February 22, 2018, 8:59 pm
Facebook iconTwitter iconYouTube iconGoogle+ icon
1 Philippine Peso = 0.07045 UAE Dirham
1 Philippine Peso = 2.04297 Albanian Lek
1 Philippine Peso = 0.03415 Neth Antilles Guilder
1 Philippine Peso = 0.38059 Argentine Peso
1 Philippine Peso = 0.02443 Australian Dollar
1 Philippine Peso = 0.03415 Aruba Florin
1 Philippine Peso = 0.03837 Barbados Dollar
1 Philippine Peso = 1.59409 Bangladesh Taka
1 Philippine Peso = 0.0304 Bulgarian Lev
1 Philippine Peso = 0.00723 Bahraini Dinar
1 Philippine Peso = 33.58872 Burundi Franc
1 Philippine Peso = 0.01918 Bermuda Dollar
1 Philippine Peso = 0.02533 Brunei Dollar
1 Philippine Peso = 0.13159 Bolivian Boliviano
1 Philippine Peso = 0.06235 Brazilian Real
1 Philippine Peso = 0.01918 Bahamian Dollar
1 Philippine Peso = 1.2325 Bhutan Ngultrum
1 Philippine Peso = 0.18295 Botswana Pula
1 Philippine Peso = 384.03989 Belarus Ruble
1 Philippine Peso = 0.03832 Belize Dollar
1 Philippine Peso = 0.02429 Canadian Dollar
1 Philippine Peso = 0.018 Swiss Franc
1 Philippine Peso = 11.42605 Chilean Peso
1 Philippine Peso = 0.12152 Chinese Yuan
1 Philippine Peso = 54.88202 Colombian Peso
1 Philippine Peso = 10.87186 Costa Rica Colon
1 Philippine Peso = 0.01918 Cuban Peso
1 Philippine Peso = 1.71801 Cape Verde Escudo
1 Philippine Peso = 0.39493 Czech Koruna
1 Philippine Peso = 3.3921 Djibouti Franc
1 Philippine Peso = 0.11601 Danish Krone
1 Philippine Peso = 0.94226 Dominican Peso
1 Philippine Peso = 2.17652 Algerian Dinar
1 Philippine Peso = 0.24369 Estonian Kroon
1 Philippine Peso = 0.33858 Egyptian Pound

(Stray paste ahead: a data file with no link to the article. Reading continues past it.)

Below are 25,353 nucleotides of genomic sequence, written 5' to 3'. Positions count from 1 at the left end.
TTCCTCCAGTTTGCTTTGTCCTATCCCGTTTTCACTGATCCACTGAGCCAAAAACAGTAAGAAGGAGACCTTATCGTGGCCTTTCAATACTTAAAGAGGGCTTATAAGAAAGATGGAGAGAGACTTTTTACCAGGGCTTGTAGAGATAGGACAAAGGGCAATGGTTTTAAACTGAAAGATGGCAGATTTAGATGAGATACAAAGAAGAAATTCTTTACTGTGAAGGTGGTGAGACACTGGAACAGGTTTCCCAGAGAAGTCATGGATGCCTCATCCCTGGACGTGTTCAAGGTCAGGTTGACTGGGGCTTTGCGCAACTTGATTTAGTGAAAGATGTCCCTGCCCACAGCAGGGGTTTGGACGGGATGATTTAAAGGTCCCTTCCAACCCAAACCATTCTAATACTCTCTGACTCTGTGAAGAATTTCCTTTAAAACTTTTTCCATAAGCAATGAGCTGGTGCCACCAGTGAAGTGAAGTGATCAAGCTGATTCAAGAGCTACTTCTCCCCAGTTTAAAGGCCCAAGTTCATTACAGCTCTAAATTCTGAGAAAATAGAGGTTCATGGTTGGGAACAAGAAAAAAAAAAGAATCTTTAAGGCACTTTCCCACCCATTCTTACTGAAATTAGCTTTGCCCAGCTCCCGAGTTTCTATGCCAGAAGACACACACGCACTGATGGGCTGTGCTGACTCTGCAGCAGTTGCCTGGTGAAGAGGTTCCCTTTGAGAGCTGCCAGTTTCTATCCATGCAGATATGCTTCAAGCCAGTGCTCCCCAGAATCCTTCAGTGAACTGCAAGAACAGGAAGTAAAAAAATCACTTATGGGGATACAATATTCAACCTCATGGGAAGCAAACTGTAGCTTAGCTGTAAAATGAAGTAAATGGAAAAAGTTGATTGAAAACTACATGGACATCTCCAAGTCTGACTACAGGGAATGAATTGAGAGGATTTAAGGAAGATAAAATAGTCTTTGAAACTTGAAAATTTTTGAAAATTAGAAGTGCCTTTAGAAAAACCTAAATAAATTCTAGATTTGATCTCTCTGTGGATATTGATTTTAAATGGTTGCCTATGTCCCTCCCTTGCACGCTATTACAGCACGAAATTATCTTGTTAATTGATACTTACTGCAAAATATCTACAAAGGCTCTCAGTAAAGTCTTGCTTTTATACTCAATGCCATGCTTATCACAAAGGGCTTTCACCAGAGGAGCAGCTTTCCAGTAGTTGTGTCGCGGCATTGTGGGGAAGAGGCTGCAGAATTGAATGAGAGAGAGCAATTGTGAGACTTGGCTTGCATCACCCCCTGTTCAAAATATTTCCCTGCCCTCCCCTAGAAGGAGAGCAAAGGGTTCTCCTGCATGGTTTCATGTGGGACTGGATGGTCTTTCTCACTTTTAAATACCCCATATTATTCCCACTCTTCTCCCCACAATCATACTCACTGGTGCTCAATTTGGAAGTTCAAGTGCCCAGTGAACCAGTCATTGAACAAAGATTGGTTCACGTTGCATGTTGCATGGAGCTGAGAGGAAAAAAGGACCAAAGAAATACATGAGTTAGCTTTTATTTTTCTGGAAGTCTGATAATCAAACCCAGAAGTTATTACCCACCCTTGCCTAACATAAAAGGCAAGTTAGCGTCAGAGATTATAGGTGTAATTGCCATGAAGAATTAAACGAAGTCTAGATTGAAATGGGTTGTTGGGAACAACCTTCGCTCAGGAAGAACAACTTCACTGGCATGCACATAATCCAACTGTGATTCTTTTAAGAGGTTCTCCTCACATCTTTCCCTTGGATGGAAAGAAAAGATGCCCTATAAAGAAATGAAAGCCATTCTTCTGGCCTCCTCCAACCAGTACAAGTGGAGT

1 Philippine Peso = 0.52177 Ethiopian Birr
1 Philippine Peso = 0.01557 Euro
1 Philippine Peso = 0.03825 Fiji Dollar
1 Philippine Peso = 0.01371 Falkland Islands Pound
1 Philippine Peso = 0.01377 British Pound
1 Philippine Peso = 0.08533 Ghanaian Cedi
1 Philippine Peso = 0.89967 Gambian Dalasi
1 Philippine Peso = 172.74122 Guinea Franc
1 Philippine Peso = 0.14073 Guatemala Quetzal
1 Philippine Peso = 3.9296 Guyana Dollar
1 Philippine Peso = 0.15011 Hong Kong Dollar
1 Philippine Peso = 0.45024 Honduras Lempira
1 Philippine Peso = 0.11584 Croatian Kuna
1 Philippine Peso = 1.216 Haiti Gourde
1 Philippine Peso = 4.85824 Hungarian Forint
1 Philippine Peso = 261.23153 Indonesian Rupiah
1 Philippine Peso = 0.06714 Israeli Shekel
1 Philippine Peso = 1.24329 Indian Rupee
1 Philippine Peso = 22.71245 Iraqi Dinar
1 Philippine Peso = 713.12103 Iran Rial
1 Philippine Peso = 1.9248 Iceland Krona
1 Philippine Peso = 2.40936 Jamaican Dollar
1 Philippine Peso = 0.01359 Jordanian Dinar
1 Philippine Peso = 2.0619 Japanese Yen
1 Philippine Peso = 1.9413 Kenyan Shilling
1 Philippine Peso = 1.3061 Kyrgyzstan Som
1 Philippine Peso = 77.09572 Cambodia Riel
1 Philippine Peso = 7.62709 Comoros Franc
1 Philippine Peso = 17.26453 North Korean Won
1 Philippine Peso = 20.55496 Korean Won
1 Philippine Peso = 0.00575 Kuwaiti Dinar
1 Philippine Peso = 0.01573 Cayman Islands Dollar
1 Philippine Peso = 6.12565 Kazakhstan Tenge
1 Philippine Peso = 158.52676 Lao Kip
1 Philippine Peso = 28.96605 Lebanese Pound
1 Philippine Peso = 2.97621 Sri Lanka Rupee
1 Philippine Peso = 2.45904 Liberian Dollar
1 Philippine Peso = 0.22463 Lesotho Loti
1 Philippine Peso = 0.05848 Lithuanian Lita
1 Philippine Peso = 0.0119 Latvian Lat
1 Philippine Peso = 0.02544 Libyan Dinar
1 Philippine Peso = 0.17647 Moroccan Dirham
1 Philippine Peso = 0.31853 Moldovan Leu
1 Philippine Peso = 0.95396 Macedonian Denar
1 Philippine Peso = 25.47477 Myanmar Kyat
1 Philippine Peso = 45.90946 Mongolian Tugrik
1 Philippine Peso = 0.15451 Macau Pataca
1 Philippine Peso = 6.71398 Mauritania Ougulya
1 Philippine Peso = 0.62536 Mauritius Rupee
1 Philippine Peso = 0.29868 Maldives Rufiyaa
1 Philippine Peso = 13.76098 Malawi Kwacha
1 Philippine Peso = 0.35911 Mexican Peso
1 Philippine Peso = 0.07494 Malaysian Ringgit
1 Philippine Peso = 0.22327 Namibian Dollar